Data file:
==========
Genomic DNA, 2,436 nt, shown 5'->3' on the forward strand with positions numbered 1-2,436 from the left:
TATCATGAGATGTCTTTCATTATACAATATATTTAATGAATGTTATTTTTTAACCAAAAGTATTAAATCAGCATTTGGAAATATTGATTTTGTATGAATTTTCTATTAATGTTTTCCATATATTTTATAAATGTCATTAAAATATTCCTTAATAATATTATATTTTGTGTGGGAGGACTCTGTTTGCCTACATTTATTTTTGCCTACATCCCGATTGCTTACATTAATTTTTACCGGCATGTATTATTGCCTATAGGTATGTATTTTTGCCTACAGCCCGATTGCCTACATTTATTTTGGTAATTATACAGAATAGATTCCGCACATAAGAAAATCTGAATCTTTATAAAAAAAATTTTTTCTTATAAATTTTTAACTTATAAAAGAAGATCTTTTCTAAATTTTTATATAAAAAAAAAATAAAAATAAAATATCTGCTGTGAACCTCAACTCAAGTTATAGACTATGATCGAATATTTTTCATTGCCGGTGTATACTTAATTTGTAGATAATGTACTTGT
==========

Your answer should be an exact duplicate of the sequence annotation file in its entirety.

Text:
Genomic DNA, 2,436 nt, shown 5'->3' on the forward strand with positions numbered 1-2,436 from the left:
TATCATGAGATGTCTTTCATTATACAATATATTTAATGAATGTTATTTTTTAACCAAAAGTATTAAATCAGCATTTGGAAATATTGATTTTGTATGAATTTTCTATTAATGTTTTCCATATATTTTATAAATGTCATTAAAATATTCCTTAATAATATTATATTTTGTGTGGGAGGACTCTGTTTGCCTACATTTATTTTTGCCTACATCCCGATTGCTTACATTAATTTTTACCGGCATGTATTATTGCCTATAGGTATGTATTTTTGCCTACAGCCCGATTGCCTACATTTATTTTGGTAATTATACAGAATAGATTCCGCACATAAGAAAATCTGAATCTTTATAAAAAAAATTTTTTCTTATAAATTTTTAACTTATAAAAGAAGATCTTTTCTAAATTTTTATATAAAAAAAAAATAAAAATAAAATATCTGCTGTGAACCTCAACTCAAGTTATAGACTATGATCGAATATTTTTCATTGCCGGTGTATACTTAATTTGTAGATAATGTACTTGT